Forget the sluggish economy. Worldwide demand for laptops is driving the computer market into an area of solid growth for the next several years, according to a study just released by IDC.
The research firm predicted that global PC shipments will grow by 15.7 per cent this year, hitting 311 million units. The IDC report issued Wednesday also projects that worldwide PC growth will remain in double-digits through 2011. That growth might slip to around 9 per cent in 2012, when analysts expect annual shipments to surpass 482 million.
What's boosting the outlook, according to IDC, is the increasingly strong demand for portable computers.
"We continue to see a rapid transition to portable PCs around the world, even as economic pressures rise," said Loren Loverde, director of IDC's Worldwide Quarterly PC Tracker, in a statement. "The trend reflects the increasing importance of computing, not just in the home or office, but as an integrated part of our lives. Falling prices, more design choice and competition for PC makers to capture this market continue to drive a rapid transition."
IDC noted that desktops and x86 servers rang in about 37 million shipments in the US alone during 2007. That number is expected to drop to 35.5 million this year while shipments of portables are projected to grow from 30 million last year to 35.3 million in 2008.
Worldwide, IDC counted 161.1 million shipments of desktops and x86 servers in 2007. The researcher estimates that worldwide shipments will increase to 163.2 million this year. Meanwhile, IDC projects a huge worldwide leap in laptop shipments, from 108 million last year to 148.2 million in 2008.
"There's a lot of demand for laptops right now because there's the ability to do so much more with them at a much lower price," said Dan Olds, an analyst at Gabriel Consulting Group.
"It used to be that a decent notebook was twice the price of a desktop, but couldn't do nearly as much, like games, video and multi-tasking. Battery life was short, too, limiting the places you could use them. Now, you can go almost anywhere in a city, bring your laptop along, and be able to surf the Web, do your banking, check your email, IM with your pals and download music."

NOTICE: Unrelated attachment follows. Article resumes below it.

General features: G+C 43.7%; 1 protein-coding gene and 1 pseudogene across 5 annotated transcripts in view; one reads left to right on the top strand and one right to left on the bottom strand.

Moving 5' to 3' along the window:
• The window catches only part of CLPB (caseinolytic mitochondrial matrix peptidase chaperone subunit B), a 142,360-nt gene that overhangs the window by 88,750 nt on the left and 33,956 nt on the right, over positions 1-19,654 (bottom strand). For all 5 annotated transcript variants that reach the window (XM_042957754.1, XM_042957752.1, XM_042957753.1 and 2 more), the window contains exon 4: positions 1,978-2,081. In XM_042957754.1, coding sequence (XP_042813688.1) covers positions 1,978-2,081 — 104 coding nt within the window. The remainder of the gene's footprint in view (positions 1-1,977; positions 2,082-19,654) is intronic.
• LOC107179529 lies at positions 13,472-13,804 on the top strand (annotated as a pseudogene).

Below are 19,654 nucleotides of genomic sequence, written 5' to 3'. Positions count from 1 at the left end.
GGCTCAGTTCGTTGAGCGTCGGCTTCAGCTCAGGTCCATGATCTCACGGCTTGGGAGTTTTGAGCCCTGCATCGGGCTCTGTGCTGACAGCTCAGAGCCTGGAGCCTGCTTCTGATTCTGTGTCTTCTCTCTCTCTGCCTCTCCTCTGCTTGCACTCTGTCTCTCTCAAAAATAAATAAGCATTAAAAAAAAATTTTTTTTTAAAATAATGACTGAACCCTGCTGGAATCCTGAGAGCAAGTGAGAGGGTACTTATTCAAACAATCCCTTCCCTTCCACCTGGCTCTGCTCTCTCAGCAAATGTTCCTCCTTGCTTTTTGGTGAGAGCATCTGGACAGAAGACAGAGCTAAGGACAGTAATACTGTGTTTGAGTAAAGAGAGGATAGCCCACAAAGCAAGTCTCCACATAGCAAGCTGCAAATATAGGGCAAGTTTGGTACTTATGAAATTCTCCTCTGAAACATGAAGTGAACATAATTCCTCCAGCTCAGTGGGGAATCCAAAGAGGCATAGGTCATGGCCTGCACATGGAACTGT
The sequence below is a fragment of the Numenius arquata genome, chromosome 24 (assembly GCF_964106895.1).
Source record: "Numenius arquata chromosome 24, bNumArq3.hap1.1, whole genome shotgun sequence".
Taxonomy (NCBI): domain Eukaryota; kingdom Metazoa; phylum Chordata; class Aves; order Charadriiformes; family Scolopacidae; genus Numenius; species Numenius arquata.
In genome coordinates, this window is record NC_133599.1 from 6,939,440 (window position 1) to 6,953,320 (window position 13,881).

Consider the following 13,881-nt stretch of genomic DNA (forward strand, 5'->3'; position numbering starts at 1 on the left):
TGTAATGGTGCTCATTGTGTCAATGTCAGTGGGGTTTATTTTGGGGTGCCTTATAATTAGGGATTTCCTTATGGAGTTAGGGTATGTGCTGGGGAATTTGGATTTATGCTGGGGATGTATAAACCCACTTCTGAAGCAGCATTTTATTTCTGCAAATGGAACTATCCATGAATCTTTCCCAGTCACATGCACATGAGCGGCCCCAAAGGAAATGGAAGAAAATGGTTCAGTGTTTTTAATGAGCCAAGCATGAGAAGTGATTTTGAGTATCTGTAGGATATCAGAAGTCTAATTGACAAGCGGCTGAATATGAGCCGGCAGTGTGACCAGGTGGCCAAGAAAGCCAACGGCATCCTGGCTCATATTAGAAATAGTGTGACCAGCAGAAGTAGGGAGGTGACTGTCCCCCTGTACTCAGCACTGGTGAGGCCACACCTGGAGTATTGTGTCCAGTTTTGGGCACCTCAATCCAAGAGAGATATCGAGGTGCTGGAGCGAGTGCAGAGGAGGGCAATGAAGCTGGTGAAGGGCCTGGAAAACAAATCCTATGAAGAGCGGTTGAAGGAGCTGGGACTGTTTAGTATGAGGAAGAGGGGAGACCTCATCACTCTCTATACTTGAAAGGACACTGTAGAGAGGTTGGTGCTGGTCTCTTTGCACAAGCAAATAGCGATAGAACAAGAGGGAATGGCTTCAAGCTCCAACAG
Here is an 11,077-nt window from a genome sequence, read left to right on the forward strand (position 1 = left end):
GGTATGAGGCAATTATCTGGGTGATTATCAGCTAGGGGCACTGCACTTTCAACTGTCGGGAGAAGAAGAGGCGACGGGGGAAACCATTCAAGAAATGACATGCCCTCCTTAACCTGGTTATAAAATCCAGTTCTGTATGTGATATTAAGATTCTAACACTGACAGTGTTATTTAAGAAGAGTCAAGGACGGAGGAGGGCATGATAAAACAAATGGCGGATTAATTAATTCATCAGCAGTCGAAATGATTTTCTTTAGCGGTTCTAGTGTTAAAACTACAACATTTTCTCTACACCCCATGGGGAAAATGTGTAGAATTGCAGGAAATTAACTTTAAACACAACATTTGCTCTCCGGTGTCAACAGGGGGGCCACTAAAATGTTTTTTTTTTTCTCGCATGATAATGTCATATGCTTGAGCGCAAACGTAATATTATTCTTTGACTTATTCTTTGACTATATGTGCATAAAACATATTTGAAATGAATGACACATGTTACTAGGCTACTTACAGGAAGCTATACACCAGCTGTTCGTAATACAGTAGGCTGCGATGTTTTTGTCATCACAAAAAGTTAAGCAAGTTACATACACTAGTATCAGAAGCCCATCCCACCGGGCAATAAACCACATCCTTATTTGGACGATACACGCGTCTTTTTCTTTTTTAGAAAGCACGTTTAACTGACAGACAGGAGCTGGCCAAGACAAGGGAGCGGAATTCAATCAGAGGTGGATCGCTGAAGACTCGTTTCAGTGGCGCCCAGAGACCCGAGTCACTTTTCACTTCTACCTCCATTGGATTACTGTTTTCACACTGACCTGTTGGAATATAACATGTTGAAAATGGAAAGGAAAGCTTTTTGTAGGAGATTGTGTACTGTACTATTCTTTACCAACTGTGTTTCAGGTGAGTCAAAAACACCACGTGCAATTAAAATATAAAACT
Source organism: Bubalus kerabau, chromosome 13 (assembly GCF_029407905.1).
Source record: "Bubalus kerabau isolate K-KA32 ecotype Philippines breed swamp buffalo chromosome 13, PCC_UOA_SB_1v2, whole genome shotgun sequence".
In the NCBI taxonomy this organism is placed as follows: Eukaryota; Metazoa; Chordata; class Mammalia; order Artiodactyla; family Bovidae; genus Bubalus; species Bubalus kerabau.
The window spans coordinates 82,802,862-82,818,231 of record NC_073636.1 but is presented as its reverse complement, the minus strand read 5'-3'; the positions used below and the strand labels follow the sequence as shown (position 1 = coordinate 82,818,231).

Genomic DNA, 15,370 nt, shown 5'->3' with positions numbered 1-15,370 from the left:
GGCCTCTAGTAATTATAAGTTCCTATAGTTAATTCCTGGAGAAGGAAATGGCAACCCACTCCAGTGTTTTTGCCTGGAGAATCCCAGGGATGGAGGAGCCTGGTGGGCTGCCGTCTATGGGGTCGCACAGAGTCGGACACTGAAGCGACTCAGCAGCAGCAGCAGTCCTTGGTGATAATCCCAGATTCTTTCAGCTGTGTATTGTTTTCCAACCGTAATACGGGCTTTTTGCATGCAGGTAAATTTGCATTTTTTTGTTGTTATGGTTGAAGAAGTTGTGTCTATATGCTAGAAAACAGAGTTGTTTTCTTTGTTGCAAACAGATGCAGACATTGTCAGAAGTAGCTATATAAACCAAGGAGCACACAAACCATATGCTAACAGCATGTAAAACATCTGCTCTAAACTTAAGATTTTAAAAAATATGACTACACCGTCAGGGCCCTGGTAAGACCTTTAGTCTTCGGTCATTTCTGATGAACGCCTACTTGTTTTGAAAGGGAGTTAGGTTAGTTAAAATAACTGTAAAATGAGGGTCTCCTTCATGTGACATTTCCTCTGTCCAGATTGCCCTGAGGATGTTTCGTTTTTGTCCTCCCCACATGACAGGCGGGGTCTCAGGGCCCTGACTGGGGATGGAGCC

This latest report comes in sharp contrast to one that IDC released in April, when it found that PC shipments in the US had taken a sharp hit in the first quarter of 2008 because of a sluggish economy. At the time, one analyst predicted that buyers would put off buying new PCs for up to a year.
""The first half of '08 is definitely looking sluggish," IDC analyst Doug Bell said. "At first glance, I'd say we'll be bringing our forecast down. I think companies and individuals will be putting off spending for six months to a year. There are a handful of drivers, but it will take more time to make a purchase."
Bell also said he thought that a lot of desktop and laptop purchases would be pushed off until 2009. He also said the US economy hadn't yet affected worldwide PC sales, but it might further into 2008.
"We continue to see a rapid transition to portable PCs around the world, even as economic pressures rise," said Loren Loverde, director of IDC's Worldwide Quarterly PC Tracker, in a statement. "The trend reflects the increasing importance of computing, not just in the home or office, but as an integrated part of our lives.
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